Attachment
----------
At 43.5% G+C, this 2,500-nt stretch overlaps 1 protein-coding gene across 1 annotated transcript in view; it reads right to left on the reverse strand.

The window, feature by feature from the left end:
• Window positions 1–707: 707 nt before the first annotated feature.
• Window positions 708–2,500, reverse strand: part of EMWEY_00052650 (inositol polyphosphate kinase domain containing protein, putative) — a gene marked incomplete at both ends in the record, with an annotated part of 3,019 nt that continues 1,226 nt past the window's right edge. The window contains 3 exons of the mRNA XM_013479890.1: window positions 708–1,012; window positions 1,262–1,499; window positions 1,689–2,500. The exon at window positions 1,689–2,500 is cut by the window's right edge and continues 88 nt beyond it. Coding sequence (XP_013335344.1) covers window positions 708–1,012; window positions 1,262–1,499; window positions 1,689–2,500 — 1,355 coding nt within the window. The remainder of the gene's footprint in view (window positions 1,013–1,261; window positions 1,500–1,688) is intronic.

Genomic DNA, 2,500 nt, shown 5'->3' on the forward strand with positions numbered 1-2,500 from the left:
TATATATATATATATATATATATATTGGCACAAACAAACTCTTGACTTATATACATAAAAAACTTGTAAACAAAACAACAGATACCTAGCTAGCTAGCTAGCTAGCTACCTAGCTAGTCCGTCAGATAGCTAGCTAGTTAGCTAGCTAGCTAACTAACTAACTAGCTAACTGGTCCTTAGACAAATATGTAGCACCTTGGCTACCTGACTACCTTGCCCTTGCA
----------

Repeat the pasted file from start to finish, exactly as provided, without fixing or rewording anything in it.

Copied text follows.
At 43.5% G+C, this 2,500-nt stretch overlaps 1 protein-coding gene across 1 annotated transcript in view; it reads right to left on the reverse strand.

The window, feature by feature from the left end:
• Window positions 1–707: 707 nt before the first annotated feature.
• Window positions 708–2,500, reverse strand: part of EMWEY_00052650 (inositol polyphosphate kinase domain containing protein, putative) — a gene marked incomplete at both ends in the record, with an annotated part of 3,019 nt that continues 1,226 nt past the window's right edge. The window contains 3 exons of the mRNA XM_013479890.1: window positions 708–1,012; window positions 1,262–1,499; window positions 1,689–2,500. The exon at window positions 1,689–2,500 is cut by the window's right edge and continues 88 nt beyond it. Coding sequence (XP_013335344.1) covers window positions 708–1,012; window positions 1,262–1,499; window positions 1,689–2,500 — 1,355 coding nt within the window. The remainder of the gene's footprint in view (window positions 1,013–1,261; window positions 1,500–1,688) is intronic.

Genomic DNA, 2,500 nt, shown 5'->3' on the forward strand with positions numbered 1-2,500 from the left:
TATATATATATATATATATATATATTGGCACAAACAAACTCTTGACTTATATACATAAAAAACTTGTAAACAAAACAACAGATACCTAGCTAGCTAGCTAGCTAGCTACCTAGCTAGTCCGTCAGATAGCTAGCTAGTTAGCTAGCTAGCTAACTAACTAACTAGCTAACTGGTCCTTAGACAAATATGTAGCACCTTGGCTACCTGACTACCTTGCCCTTGCA